The first of two books outlining the proposed 2020 county budget provided by Hudson goes into detail about issues related to the jail. It states that the county increased the staffing at the jail by 27 deputy positions from 2007-14, with 11 added in 2014 alone. The 2017 annual cost of each of those positions was listed at $48,007, which translates to an annual budget increase of $1,296,189 for all 27.
Hudson said other costs came from additional expenses as a result of those negotiations. Runion also mentioned increased costs in maintenance, utilities and food service at the jail, which was expanded in 2007.
The jail has been operating over its capacity since 2013, the budget book states. Holding prisoners for the state also affects the ability of the jail to detain misdemeanor and felon pretrial detainees pending adjudication. Compounding matters is that the state’s reimbursement rate for holding state prisoners is $30 per person a day, while the actual cost in 2019 is $54 per day. Hudson said the county is using 30% to 35% of the bed space at the jail to hold state-related prisoner.
With the difference in cost and reimbursement, Justice of the Peace and 2020 Budget Committee chairman Shawn Looper said Friday that the state is forcing the county into a position where it has less and less revenue. It has gotten to the point where some people, although not Looper himself, are saying the county should ask for a sales tax to fund the jail.
“So in that particular case, we would be asking for a sales tax to subsidize the state government because every prisoner that we have in there, we’re losing $24 a day for those prisoners,” Looper said.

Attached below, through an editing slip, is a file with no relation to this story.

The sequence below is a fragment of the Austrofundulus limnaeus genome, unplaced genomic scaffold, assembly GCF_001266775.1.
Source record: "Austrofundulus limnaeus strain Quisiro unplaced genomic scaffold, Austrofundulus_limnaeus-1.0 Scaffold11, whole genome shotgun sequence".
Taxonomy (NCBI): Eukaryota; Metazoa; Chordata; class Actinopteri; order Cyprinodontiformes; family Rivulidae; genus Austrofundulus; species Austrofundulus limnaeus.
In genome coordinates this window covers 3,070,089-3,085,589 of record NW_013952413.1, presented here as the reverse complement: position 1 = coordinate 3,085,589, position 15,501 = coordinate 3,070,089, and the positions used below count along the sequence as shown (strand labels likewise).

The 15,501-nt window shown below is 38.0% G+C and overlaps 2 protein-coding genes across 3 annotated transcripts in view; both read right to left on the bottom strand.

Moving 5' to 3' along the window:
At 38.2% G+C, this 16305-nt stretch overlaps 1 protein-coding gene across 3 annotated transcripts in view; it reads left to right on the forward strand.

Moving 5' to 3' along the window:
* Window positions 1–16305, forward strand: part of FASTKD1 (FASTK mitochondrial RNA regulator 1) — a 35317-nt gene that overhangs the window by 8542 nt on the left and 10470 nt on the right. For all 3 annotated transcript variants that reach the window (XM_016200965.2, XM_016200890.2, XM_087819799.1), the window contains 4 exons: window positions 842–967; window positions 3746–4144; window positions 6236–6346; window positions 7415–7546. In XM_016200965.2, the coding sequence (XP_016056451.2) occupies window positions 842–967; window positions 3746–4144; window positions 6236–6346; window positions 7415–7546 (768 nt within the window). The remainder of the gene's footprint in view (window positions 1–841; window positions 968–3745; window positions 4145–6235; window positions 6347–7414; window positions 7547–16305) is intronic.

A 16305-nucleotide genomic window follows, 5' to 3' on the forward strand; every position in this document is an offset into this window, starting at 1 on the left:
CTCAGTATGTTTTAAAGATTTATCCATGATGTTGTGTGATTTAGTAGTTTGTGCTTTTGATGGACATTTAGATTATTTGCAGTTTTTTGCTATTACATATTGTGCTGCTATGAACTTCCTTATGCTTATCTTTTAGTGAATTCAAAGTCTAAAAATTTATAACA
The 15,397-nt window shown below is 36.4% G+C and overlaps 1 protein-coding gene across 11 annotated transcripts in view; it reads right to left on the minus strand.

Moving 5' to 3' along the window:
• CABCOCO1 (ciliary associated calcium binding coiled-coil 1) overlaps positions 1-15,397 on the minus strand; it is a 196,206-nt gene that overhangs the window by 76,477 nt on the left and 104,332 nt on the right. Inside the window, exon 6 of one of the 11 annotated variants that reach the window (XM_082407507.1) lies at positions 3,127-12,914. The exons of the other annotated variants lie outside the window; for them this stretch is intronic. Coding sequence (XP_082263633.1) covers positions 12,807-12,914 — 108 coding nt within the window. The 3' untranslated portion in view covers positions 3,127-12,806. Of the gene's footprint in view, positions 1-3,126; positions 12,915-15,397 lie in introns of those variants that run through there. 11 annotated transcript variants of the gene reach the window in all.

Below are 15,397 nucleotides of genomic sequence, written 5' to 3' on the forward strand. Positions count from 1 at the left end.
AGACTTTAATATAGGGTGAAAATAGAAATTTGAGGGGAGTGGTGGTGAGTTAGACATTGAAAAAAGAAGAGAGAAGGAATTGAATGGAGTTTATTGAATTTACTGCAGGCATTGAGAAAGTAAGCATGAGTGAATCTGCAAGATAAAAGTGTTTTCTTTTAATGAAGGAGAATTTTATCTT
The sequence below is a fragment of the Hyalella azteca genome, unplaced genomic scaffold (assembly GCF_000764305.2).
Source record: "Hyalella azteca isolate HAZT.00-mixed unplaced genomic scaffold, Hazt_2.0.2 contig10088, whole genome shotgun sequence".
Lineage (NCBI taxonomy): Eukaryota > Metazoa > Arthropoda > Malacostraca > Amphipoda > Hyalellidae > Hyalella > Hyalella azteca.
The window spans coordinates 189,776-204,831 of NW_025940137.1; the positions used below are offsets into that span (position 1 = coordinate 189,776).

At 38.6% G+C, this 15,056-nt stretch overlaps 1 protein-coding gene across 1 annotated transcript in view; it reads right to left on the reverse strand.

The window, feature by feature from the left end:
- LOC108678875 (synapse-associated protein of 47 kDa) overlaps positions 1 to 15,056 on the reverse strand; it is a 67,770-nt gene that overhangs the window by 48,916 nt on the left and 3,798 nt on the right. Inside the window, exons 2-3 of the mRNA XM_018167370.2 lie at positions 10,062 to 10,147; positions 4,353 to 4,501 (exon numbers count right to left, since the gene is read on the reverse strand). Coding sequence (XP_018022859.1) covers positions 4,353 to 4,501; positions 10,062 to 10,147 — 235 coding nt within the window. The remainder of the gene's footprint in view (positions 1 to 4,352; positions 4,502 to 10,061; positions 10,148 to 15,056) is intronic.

WORK ON SOLUTIONS
During its March 19 meeting, the Quorum Court passed a resolution asking area legislators, Gov. Asa Hutchinson, and the administrative leaders of the Corrections and Community Corrections departments for state action regarding equitable reimbursement for county jails that hold state prisoners and state parolees.
It also asked for a study of the Arkansas prison and parolee system, and its impact on county jail populations and jail crowding, according to the minutes from that meeting.
The budget book states that the resolution received positive responses from Hutchinson and the county’s legislative delegation this year.
According to the book, the county has lowered its projected 2020 revenue by $210,000 from the Corrections Department for holding state inmates. That means the jail will hold 20 fewer state inmates. Meanwhile, it increased the projected revenue from the U.S. Marshals Service by $200,000, based on the $62-a-day reimbursement rate to hold inmates from that agency.